Young boy holds his father's hand near yellow school bus on background. Kindergarten transition.

Kindergarten-Bound: Tips for supporting your child during this important transition

Parent Brief
Authors: Timea Pap and Anneliese Johnson

For many parents, the prospect of preparing children for kindergarten can be overwhelming. Navigating the enrollment process, fostering children’s academic and social-emotional readiness, and adjusting to new schedules are all part of the kindergarten transition and may seem daunting. This guide for Ohio parents outlines common logistical details – such as how to determine eligibility, enroll, and plan for the year ahead – and provides tips and resources related to academic and social readiness. 

When is my child is eligible for kindergarten?

Individual school districts determine the age cut-off for kindergarten eligibility. Generally speaking, children in Ohio must be 5 years old to enter kindergarten. (There are limited instances where an accelerated child may be admitted at age 4.) A family may choose to wait until the child turns 6-years-old to enter kindergarten (or first grade) but by age 6, a child must be enrolled in and attend school. The Ohio Department of Education spells out the various guidelines here.

Ohio’s public school districts typically choose either August 1 or September 30 as the date by which a child must be 5 to enroll in kindergarten. Eligibility criteria can be found on each district’s website, or a parent/caregiver may contact the district for this information.

How do I enroll my child?

Check your school district’s website for more information about the enrollment process. In most cases, enrollment can be completed online by filling out an application and signing up through a “parent portal” online. Usually, an appointment is required at a central enrollment office for form submission as a final step.

Plan to gather and organize the following types of forms:

  • Child’s birth certificate
  • Parent identification card
  • Proof of address
  • Custody documentation, if applicable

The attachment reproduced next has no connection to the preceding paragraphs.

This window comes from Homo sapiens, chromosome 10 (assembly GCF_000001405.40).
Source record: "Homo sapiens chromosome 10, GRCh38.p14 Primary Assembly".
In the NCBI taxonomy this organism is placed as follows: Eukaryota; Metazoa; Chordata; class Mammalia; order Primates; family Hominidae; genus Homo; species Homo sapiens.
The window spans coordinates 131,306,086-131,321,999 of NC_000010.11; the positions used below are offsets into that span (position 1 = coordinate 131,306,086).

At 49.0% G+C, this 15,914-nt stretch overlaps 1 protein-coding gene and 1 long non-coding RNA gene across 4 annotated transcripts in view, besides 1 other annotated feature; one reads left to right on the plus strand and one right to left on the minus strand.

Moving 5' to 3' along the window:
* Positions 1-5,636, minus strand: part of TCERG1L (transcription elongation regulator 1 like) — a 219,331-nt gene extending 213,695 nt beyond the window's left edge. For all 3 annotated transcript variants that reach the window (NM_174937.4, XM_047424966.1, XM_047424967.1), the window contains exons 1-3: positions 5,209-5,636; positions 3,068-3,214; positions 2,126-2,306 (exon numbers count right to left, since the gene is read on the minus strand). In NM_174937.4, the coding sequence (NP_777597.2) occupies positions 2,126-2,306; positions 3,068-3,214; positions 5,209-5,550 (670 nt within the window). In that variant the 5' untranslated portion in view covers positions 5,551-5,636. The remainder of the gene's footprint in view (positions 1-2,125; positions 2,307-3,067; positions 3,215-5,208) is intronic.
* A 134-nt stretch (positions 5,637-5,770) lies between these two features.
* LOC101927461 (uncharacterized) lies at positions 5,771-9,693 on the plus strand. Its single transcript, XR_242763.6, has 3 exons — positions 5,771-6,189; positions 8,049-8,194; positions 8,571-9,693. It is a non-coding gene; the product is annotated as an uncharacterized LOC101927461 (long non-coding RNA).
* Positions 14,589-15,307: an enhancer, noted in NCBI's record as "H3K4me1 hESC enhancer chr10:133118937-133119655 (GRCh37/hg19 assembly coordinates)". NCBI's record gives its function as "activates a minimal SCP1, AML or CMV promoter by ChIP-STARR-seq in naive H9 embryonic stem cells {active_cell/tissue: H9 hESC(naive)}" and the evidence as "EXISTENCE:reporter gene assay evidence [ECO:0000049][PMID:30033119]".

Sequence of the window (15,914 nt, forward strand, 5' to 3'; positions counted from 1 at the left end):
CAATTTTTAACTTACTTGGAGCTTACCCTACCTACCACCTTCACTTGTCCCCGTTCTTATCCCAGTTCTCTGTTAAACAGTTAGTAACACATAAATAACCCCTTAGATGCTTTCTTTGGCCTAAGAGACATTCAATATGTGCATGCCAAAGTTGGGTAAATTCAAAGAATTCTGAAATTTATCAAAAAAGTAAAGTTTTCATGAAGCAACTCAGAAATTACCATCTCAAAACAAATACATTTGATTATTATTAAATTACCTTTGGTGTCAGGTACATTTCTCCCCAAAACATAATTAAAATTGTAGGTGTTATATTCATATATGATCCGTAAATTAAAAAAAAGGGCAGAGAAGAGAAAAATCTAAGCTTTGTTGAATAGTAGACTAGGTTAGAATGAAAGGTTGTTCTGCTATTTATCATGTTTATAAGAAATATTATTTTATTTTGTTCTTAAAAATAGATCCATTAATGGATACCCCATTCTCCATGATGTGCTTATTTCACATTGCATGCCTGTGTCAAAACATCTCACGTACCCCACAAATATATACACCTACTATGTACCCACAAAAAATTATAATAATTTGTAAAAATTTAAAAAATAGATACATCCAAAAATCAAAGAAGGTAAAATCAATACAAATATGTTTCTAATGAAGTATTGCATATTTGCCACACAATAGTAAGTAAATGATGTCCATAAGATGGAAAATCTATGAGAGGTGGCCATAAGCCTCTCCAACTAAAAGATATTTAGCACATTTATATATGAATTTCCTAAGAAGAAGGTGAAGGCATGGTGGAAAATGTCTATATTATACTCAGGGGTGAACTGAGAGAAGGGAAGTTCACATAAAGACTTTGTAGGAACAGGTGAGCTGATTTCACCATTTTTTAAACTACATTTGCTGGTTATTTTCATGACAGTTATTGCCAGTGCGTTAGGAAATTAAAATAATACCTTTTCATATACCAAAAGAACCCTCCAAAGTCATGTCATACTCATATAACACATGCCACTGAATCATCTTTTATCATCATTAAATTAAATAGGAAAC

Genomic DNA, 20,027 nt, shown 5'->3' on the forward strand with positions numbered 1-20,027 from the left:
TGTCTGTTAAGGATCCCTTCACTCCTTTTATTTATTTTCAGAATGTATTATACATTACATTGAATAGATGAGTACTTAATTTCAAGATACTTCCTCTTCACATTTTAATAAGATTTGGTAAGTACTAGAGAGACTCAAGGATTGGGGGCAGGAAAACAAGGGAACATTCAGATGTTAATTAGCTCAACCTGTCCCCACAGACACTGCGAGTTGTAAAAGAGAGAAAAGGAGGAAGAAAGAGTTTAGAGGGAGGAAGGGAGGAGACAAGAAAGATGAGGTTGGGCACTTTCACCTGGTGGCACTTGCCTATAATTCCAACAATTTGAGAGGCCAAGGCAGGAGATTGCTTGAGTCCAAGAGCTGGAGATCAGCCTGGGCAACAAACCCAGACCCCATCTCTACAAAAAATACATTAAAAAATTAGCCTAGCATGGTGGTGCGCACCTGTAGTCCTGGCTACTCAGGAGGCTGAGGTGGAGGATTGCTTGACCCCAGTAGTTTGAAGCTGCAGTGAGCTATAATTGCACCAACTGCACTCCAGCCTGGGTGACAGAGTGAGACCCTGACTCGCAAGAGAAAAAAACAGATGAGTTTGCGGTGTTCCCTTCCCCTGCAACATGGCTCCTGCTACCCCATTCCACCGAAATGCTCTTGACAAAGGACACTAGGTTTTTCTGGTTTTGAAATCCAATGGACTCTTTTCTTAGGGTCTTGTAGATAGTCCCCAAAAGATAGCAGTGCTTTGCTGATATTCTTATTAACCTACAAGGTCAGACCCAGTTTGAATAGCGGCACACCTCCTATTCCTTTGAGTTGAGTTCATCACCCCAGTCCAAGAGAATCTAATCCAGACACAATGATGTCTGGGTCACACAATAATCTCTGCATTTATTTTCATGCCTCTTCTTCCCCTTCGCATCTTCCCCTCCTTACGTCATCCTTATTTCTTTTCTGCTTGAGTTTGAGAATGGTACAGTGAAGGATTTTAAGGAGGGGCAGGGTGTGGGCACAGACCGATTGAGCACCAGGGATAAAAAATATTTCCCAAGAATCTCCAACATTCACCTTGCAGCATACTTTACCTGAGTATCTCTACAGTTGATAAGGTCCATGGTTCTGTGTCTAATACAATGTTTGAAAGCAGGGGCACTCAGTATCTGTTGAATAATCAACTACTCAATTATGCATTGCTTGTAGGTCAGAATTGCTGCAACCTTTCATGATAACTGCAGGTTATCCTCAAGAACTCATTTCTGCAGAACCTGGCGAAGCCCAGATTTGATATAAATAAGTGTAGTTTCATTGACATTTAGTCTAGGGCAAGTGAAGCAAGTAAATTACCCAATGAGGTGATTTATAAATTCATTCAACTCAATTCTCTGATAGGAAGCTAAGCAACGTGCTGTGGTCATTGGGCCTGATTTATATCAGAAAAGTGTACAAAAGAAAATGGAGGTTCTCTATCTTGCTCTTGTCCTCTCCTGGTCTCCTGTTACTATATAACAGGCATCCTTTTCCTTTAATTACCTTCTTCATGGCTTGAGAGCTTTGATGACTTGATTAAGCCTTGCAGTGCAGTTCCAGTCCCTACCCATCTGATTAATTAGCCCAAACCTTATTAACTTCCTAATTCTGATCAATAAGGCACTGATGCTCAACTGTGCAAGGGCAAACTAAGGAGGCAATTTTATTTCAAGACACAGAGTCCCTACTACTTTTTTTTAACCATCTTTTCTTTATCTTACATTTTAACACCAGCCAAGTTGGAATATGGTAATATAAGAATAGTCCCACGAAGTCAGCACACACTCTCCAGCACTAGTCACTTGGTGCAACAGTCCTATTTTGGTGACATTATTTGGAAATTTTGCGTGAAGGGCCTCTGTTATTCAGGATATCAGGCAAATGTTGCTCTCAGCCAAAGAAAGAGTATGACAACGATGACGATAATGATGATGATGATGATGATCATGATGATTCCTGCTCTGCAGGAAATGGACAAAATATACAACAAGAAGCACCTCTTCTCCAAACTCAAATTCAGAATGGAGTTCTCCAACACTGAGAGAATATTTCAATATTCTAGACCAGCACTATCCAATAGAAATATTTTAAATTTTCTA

• Vaccination records – the following are required by Ohio law:
    • DTaP/DT Tdap/Td (Diphtheria, Tetanus, Pertussis)
    • Polio
    • MMR (Measles, Mumps, Rubella) 
    • Hepatitis B
    • Varicella (Chickenpox)

Immunization records can be obtained from a child’s doctor or health clinic, the state’s immunization registry, or your child’s pre-K/child care center. (More details can be found on the Ohio Department of Health website, here.)

How do I know if my child is ready for kindergarten?

Schools are prepared to meet the learning needs of each child upon entry to kindergarten. Your child will complete a Kindergarten Readiness Assessment (or KRA) before or at the start of the school year which will help kindergarten teachers tailor classroom activities to best support each individual child. The KRA is designed to provide schools with information about a child in the following areas: social foundations, mathematics, physical well-being and motor development, and language and literacy. Read more about the KRA here or watch a video here. 

How can I support my child during the kindergarten transition?

  • Share the excitement with your child!
    • Visit the school playground.
    • Connect with other parents/families at the school through the PTA, parent groups on social media, and by attending school orientations or events.
    • Talk about the exciting aspects of kindergarten (e.g., new friends, new things to learn, riding the bus, being a “big kid”).
    • Validate feelings your child shares with you. 
  • Learn about skills you can practice at home, in a fun and playful way!


– Read with your child every day

– Practice recognizing upper and lower case letters, rhyming words, and tracing letters with your child

– Search for a list of kindergarten sight words online and help your child familiarize themselves with these words

– Practice writing their first name


– Support your child in learning to manage restroom routines independently

– Help your child practice asking for help when needed

– Encourage your child to use emotion words to describe how they are feeling


– Practice identifying numbers 1-20

– Practice counting out loud to 100

– Practice identifying shapes

– Practice matching numbers to the number of objects


– Encourage your child to run, jump, climb, and skip

– Practice using child scissors

– Stack blocks


Plan ahead for child care. Confirm transportation schedule and sign up for your child for before and/or after care if needed. Talk to your child’s school administrators or check the school website on how to enroll in after care as well as for resources on financial assistance. 

Be mindful of teacher development days, school breaks, snow days, and any other times school is not in session and child care may be needed. Check the district calendar for planned “no school” days.

Take virtual or in-person tours of the kindergarten you plan to enroll in. Reach out to school administrators or check school websites to learn more.

Communicate with your child’s preschool teacher. Ask questions about kindergarten readiness and ask for suggestions on how you can best support your child at home in preparation for their kindergarten transition.

Connect with other parents at your preschool to find out which children will be transitioning to the same kindergarten and arrange for play dates.


DID YOU KNOW… that the Crane and Schoenbaum Centers have an entire body of work on the transition to kindergarten? From research to practitioner notes to tips for parents, the collective body of work aims to deepen our understanding and better support all children during this important transition.

Check out the full body of work here.